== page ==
My son’s teacher (after I pestered her with yet another e-mail, God bless her) has assured me that my son has dropped his “strong and silent” act and has started playing with kids on the playground and talking to the kids at his table. It took a few weeks, but he’s making new friends. Kids are resilient like that.

I remember being a kid and being so scared that I would be alone. That no one would like me. That they wouldn’t understand my strange sense of humor or wouldn’t be interested in the same things I was interested in. That I would somehow stick out as “other” and be rejected. I think we can all relate to those feelings on some level. I’m not sure if any of us are completely confident about being thrust into new situations without a frame of reference or a buddy.

After some reflection, what I am realizing that I STILL have those same feelings 20 years later. This is not to say that I still run and hide when asked to speak in front of a group of people. I also do not openly sob when someone says they do not want to hang out with me (…most of the time…at least not publicly… 😉 )  I also care a lot less about what people think about my hair or how I dress.

A surprising thing about becoming an adult is that the problem of loneliness, of feeling different and isolated from a group of friends and the desire to be known in a community doesn’t go away. Nor does it fix itself in a few weeks.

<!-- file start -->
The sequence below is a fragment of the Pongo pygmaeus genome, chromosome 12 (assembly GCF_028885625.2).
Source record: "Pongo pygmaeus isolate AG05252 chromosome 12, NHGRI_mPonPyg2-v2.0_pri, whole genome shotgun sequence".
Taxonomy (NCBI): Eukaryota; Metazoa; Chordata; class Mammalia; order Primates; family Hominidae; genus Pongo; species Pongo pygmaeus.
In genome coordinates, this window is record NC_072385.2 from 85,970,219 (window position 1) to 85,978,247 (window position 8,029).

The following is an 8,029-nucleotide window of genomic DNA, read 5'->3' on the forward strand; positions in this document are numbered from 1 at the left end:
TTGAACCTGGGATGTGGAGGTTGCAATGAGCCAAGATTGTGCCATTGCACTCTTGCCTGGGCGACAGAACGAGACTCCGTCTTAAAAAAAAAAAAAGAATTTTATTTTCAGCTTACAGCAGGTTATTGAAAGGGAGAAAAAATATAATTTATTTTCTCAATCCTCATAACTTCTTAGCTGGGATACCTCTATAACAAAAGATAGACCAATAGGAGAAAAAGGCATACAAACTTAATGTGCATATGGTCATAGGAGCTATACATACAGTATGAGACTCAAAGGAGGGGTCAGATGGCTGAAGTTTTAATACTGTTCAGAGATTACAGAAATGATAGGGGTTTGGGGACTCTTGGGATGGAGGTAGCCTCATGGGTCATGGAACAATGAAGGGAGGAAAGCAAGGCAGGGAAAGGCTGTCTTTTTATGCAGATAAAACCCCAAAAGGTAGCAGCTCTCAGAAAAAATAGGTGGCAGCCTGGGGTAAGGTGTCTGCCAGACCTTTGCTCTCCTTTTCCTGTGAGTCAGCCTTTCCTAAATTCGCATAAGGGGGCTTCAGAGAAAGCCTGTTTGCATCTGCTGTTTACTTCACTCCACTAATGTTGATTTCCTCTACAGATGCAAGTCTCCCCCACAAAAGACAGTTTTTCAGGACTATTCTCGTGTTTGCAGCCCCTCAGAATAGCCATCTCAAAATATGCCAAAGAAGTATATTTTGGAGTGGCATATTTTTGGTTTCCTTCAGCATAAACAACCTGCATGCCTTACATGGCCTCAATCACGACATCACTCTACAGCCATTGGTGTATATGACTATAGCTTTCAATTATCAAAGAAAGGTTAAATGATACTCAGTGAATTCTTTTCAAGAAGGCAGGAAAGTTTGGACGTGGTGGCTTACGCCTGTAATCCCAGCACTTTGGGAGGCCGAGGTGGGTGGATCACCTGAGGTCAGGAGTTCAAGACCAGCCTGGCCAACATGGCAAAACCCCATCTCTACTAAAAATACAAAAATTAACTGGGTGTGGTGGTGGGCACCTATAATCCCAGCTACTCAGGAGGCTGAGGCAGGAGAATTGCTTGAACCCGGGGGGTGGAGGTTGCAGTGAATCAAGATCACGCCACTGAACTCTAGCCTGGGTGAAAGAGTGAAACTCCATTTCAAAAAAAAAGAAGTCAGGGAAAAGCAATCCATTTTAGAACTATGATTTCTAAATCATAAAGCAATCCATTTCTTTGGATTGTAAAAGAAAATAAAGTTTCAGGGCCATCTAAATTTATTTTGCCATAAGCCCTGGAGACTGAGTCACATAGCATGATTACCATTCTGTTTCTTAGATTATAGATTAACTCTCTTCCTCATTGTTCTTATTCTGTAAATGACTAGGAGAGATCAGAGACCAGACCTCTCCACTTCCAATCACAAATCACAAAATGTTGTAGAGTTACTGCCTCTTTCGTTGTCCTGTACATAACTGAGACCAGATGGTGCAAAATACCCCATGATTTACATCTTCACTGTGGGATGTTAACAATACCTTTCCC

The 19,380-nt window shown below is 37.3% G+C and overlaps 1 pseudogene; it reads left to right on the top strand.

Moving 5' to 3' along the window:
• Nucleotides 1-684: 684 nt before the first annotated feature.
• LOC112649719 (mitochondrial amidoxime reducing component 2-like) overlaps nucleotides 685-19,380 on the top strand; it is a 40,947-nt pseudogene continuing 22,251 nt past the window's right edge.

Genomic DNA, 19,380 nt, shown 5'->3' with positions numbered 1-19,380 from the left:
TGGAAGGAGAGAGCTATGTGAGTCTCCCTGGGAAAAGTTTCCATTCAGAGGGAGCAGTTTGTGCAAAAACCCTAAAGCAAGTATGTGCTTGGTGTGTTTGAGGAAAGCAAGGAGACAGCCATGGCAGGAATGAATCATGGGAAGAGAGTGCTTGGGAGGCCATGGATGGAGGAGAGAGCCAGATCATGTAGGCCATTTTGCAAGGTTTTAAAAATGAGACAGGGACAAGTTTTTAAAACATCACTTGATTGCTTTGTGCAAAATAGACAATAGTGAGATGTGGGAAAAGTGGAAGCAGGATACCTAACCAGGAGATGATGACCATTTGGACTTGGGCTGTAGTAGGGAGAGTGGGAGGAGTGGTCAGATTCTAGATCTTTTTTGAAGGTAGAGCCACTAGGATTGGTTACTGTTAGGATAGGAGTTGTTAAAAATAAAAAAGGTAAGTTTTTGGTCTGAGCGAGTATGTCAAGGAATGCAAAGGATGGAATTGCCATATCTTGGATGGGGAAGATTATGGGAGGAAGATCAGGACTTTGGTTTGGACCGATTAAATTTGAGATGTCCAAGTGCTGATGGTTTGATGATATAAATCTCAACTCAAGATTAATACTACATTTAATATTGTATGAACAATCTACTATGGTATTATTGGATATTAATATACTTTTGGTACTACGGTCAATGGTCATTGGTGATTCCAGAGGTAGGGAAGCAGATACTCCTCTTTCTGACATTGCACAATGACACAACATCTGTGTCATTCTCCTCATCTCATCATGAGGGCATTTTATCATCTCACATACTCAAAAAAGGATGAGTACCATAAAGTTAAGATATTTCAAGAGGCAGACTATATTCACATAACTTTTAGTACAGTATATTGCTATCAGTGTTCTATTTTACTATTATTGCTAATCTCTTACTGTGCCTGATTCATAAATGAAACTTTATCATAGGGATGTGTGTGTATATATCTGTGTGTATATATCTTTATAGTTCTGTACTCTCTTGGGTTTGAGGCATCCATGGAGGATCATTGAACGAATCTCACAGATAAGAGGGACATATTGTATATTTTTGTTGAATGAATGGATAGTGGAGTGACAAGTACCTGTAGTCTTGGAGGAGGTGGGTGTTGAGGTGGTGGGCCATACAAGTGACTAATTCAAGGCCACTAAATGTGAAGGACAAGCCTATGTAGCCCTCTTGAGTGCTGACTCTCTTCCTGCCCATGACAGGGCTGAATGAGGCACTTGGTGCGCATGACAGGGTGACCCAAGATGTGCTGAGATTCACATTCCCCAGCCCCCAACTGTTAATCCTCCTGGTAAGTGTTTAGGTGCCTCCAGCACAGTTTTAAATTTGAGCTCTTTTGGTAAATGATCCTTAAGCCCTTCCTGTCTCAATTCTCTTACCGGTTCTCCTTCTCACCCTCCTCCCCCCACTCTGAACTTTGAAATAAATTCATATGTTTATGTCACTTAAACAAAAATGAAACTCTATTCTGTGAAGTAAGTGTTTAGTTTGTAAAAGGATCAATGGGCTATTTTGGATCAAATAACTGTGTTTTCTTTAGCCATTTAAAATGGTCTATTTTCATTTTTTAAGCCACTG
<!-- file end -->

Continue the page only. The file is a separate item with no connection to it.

What I hear from a lot of other adults, (moms especially, but also dads and child-free adults) is that feelings of loneliness can prevail for months on end. That making friends in your late 20s and beyond is much more difficult than when we were all kids.

I can think of several reasons why making friends is actually harder as an adult: we have less structured, planned “play” time with people our own age; we often live far away from people we have things in common with (or far away from people in general if you’re in a rural area); we fill up our schedules with all of the “must” dos likes working, volunteering, grocery shopping, taking care of our homes and children and spouses and we don’t have the margin for spontaneous lunch dates or feel guilty for getting a babysitter or taking time off work to just meet with a friend. I’m sure we could all add to this list of why adulting makes being a friend hard. There seems to be so much more nuance to finding a friend and so much less time to figure it out all.

Over the next few weeks, I’m going to elaborate on these thoughts on loneliness.

I want to talk about where I believe these feelings come from and how they are justified and even purposed (and one might argue “good”?) and I want to talk about some solutions and ways that we can prioritize community and specifically friendships (which are messy) in our lives.

For today, however, I just want you to know that if you feel lonely, if you feel like you’re the only person in the world without a close group of friends. If you feel unknown and that makes you feel uncentered and scared. If you yearn for a friendship where you can depend on people, ask for help, and give help in turn. If you just wish you had someone to eat dinner with, let alone Thanksgiving: you’re not alone. You are not weird. There is nothing “wrong” with you. Your desire for community is part of what makes you a human and it doesn’t have to always be this way.